To be honest at the beginning I wasn’t able to use this PCF for my business case, but it wasn’t because something is off with the PCF, but because I didn’t know how to configure and use it correctly.
So what I did is watch the first video in YouTube:
And I followed step by step how Scott configured the PCF to enable a very basic drag and drop scenario. This scenario consisted of dragging contacts from one section to another.
I thought it was just add the component and start using it, well it’s not that easy but it’s not rocket science either. That’s why here are some highlights of how I set up the PCF.
First point I want to highlight in my set up is that the component is not linked directly to a Dataverse table but to a collection. And this must be so because at the end we also want to have the ability to control some additional information that is going to be used by this component.
Now the key to understand about the drag and drop component is the concept of zones, because in order to have a drag and drop functionality we have to have minimum two zones to move items to and from.
Therefore, each drag and drop component must have a zone id. So if you select the first component you can go to properties and you will see the property “Drop Zone Id”. The very basic test you can do is to type unassigned in that property. And for the second component you can type assigned in that same property.
And this basically means that, when we are tracking the position of items, the zone Id will tell us where it’s been moved from and to.
And for the data source there is an important concept, and that is when you’re doing drag and drop between zones, it’s always advisable to have the same collection bound to all of your zones.
Yes, you can bind different collections to different zones for more complex scenarios, but for simply moving things between zones, it’s best to have the same items collection. Because what happens is that the component will filter to only show the items based on the zone that they’re assigning to.
So how does it know which zone that each of these items are bound to. Well we have IdColumn and ZoneColumn properties in the component. So the component knows the id of the item so that it can report on the unique identifier so you can use it in your code.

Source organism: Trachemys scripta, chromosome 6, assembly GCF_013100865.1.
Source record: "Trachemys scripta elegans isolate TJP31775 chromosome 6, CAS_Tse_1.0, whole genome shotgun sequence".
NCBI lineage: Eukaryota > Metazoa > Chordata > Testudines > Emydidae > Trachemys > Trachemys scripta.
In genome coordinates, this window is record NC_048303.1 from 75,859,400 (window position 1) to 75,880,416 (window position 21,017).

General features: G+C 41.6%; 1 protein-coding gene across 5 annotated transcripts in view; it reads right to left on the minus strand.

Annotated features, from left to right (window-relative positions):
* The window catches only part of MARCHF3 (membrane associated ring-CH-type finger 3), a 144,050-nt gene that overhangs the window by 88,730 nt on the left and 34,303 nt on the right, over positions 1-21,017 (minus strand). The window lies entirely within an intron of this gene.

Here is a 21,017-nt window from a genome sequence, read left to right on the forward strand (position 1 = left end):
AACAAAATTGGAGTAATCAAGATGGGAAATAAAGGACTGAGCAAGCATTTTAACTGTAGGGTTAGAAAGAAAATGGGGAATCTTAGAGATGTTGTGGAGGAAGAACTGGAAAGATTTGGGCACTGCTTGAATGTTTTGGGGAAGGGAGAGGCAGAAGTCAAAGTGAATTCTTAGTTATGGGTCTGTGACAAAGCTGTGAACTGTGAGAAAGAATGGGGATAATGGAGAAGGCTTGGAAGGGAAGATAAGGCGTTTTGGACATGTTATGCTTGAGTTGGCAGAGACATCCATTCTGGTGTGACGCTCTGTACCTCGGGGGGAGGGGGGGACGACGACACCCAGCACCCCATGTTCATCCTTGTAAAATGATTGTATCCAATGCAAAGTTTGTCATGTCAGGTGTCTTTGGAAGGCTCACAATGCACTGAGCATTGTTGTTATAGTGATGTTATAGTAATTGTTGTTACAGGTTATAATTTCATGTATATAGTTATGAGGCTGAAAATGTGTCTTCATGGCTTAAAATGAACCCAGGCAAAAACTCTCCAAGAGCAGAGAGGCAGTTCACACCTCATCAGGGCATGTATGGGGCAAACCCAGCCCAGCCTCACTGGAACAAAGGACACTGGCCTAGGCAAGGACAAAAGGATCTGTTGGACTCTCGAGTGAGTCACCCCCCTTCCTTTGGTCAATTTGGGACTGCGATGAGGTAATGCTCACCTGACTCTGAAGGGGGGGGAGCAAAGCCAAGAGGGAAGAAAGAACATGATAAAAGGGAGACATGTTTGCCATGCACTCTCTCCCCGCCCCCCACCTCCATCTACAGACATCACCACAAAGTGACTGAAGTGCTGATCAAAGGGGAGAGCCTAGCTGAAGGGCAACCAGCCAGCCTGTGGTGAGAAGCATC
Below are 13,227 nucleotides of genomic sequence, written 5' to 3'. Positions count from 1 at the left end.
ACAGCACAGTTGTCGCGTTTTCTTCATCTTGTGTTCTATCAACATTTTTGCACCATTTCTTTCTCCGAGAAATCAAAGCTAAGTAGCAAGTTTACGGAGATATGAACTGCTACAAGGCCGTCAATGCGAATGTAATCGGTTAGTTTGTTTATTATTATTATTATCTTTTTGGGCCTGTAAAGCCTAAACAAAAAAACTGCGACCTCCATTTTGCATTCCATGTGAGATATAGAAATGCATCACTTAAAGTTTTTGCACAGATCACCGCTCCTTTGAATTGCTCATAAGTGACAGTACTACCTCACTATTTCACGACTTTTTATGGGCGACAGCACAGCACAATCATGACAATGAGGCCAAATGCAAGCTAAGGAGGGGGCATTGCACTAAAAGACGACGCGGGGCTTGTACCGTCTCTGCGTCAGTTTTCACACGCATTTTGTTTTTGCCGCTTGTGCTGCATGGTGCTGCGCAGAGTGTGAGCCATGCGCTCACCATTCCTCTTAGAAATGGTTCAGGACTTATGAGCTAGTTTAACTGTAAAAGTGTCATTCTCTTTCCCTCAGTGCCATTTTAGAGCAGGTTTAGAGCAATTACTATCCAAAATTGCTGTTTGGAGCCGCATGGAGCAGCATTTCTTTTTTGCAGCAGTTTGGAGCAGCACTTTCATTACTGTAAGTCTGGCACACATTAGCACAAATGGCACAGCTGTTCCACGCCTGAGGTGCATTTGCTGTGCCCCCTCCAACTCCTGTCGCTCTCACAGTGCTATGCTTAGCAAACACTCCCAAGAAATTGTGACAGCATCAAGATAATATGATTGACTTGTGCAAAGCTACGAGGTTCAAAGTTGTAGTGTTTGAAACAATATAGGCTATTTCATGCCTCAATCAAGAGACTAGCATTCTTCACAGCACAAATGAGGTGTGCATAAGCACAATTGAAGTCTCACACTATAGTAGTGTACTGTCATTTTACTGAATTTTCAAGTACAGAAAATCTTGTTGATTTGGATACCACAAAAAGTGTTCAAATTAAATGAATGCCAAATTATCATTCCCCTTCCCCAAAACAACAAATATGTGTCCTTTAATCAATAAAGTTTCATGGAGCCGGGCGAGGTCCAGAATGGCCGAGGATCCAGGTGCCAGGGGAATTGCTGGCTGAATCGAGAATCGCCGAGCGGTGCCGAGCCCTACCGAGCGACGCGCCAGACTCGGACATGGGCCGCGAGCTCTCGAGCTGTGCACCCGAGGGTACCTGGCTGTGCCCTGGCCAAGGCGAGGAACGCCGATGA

And then also which column it’s going to use to identify the zone that it’s currently residing. And of course you have to create those two columns in the collection so you can use them in the component. This is the basic example for the contacts collection:
Then you have to go to the properties and look for IdColumns and ZoneColumn:
The id it’s recommended to be the GUID of the record and the zone it’s the column we have created before in the collection.
And finally you have to choose which field are you going to use to be shown as the text of each item in the component, for this basic contact example you can use the fullname:
Just bind the same collection to the second component and set the IdColumns and ZoneColumn properties, choose the field to be displayed in each item and there you have it, now you have a drag and drop functionality:
In my opinion nowadays when we want to build a Custom Page or a Canvas App, it is advisable to start using the Creator Kit, it already has components ready to use so you don’t have to waste time building a spinner or a ribbon menu or even trying to configure the containers because the template already has them.
Regarding drag & drop PCF, this component opens up many opportunities for business scenarios where the “nice to have” become easier to deliver. Scenarios like a kanban view or as my example a scheduling dashboard, or assigning owners to tasks, I mean the possibilities are quite high.
I wonder if in the future Power Apps will include some sort of drag and drop functionality by default, but for now Scott’s component is awesome and easy to use and I will use it as much as I can for scenarios like the ones I mentioned.